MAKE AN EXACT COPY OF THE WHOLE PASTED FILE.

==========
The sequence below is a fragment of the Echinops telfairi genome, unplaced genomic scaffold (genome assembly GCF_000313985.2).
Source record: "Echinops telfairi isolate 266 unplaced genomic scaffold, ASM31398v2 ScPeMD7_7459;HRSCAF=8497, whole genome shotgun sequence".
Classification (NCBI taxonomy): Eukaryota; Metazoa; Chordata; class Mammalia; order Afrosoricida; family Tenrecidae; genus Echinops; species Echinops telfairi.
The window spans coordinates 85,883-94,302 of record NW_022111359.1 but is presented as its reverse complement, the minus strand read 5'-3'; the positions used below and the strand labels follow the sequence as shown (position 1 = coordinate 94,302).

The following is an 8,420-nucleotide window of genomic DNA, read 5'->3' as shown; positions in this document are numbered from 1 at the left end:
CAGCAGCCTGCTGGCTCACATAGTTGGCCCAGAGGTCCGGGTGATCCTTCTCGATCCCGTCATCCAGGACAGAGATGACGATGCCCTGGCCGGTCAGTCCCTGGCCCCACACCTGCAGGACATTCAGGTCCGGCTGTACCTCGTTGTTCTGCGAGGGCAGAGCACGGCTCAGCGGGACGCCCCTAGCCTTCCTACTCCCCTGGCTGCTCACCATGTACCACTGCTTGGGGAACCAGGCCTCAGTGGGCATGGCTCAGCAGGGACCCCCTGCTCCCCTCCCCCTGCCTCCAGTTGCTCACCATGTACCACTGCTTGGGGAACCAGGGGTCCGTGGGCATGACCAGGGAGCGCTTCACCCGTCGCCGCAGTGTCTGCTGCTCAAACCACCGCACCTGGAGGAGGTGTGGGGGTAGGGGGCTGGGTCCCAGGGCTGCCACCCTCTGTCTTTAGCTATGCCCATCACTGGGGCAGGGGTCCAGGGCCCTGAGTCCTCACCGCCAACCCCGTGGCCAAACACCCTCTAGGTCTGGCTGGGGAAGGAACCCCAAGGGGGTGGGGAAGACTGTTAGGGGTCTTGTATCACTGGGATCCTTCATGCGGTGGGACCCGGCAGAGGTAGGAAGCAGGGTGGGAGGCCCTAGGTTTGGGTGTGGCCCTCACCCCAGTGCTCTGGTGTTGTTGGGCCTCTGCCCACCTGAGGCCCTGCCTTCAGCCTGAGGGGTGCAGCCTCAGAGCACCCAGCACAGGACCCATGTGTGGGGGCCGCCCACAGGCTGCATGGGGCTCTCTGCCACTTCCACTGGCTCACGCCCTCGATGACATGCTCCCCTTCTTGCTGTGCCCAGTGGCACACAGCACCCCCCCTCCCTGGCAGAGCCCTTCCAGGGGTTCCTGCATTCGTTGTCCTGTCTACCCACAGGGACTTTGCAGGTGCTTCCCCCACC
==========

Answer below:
The sequence below is a fragment of the Echinops telfairi genome, unplaced genomic scaffold (genome assembly GCF_000313985.2).
Source record: "Echinops telfairi isolate 266 unplaced genomic scaffold, ASM31398v2 ScPeMD7_7459;HRSCAF=8497, whole genome shotgun sequence".
Classification (NCBI taxonomy): Eukaryota; Metazoa; Chordata; class Mammalia; order Afrosoricida; family Tenrecidae; genus Echinops; species Echinops telfairi.
The window spans coordinates 85,883-94,302 of record NW_022111359.1 but is presented as its reverse complement, the minus strand read 5'-3'; the positions used below and the strand labels follow the sequence as shown (position 1 = coordinate 94,302).

The following is an 8,420-nucleotide window of genomic DNA, read 5'->3' as shown; positions in this document are numbered from 1 at the left end:
CAGCAGCCTGCTGGCTCACATAGTTGGCCCAGAGGTCCGGGTGATCCTTCTCGATCCCGTCATCCAGGACAGAGATGACGATGCCCTGGCCGGTCAGTCCCTGGCCCCACACCTGCAGGACATTCAGGTCCGGCTGTACCTCGTTGTTCTGCGAGGGCAGAGCACGGCTCAGCGGGACGCCCCTAGCCTTCCTACTCCCCTGGCTGCTCACCATGTACCACTGCTTGGGGAACCAGGCCTCAGTGGGCATGGCTCAGCAGGGACCCCCTGCTCCCCTCCCCCTGCCTCCAGTTGCTCACCATGTACCACTGCTTGGGGAACCAGGGGTCCGTGGGCATGACCAGGGAGCGCTTCACCCGTCGCCGCAGTGTCTGCTGCTCAAACCACCGCACCTGGAGGAGGTGTGGGGGTAGGGGGCTGGGTCCCAGGGCTGCCACCCTCTGTCTTTAGCTATGCCCATCACTGGGGCAGGGGTCCAGGGCCCTGAGTCCTCACCGCCAACCCCGTGGCCAAACACCCTCTAGGTCTGGCTGGGGAAGGAACCCCAAGGGGGTGGGGAAGACTGTTAGGGGTCTTGTATCACTGGGATCCTTCATGCGGTGGGACCCGGCAGAGGTAGGAAGCAGGGTGGGAGGCCCTAGGTTTGGGTGTGGCCCTCACCCCAGTGCTCTGGTGTTGTTGGGCCTCTGCCCACCTGAGGCCCTGCCTTCAGCCTGAGGGGTGCAGCCTCAGAGCACCCAGCACAGGACCCATGTGTGGGGGCCGCCCACAGGCTGCATGGGGCTCTCTGCCACTTCCACTGGCTCACGCCCTCGATGACATGCTCCCCTTCTTGCTGTGCCCAGTGGCACACAGCACCCCCCCTCCCTGGCAGAGCCCTTCCAGGGGTTCCTGCATTCGTTGTCCTGTCTACCCACAGGGACTTTGCAGGTGCTTCCCCCACC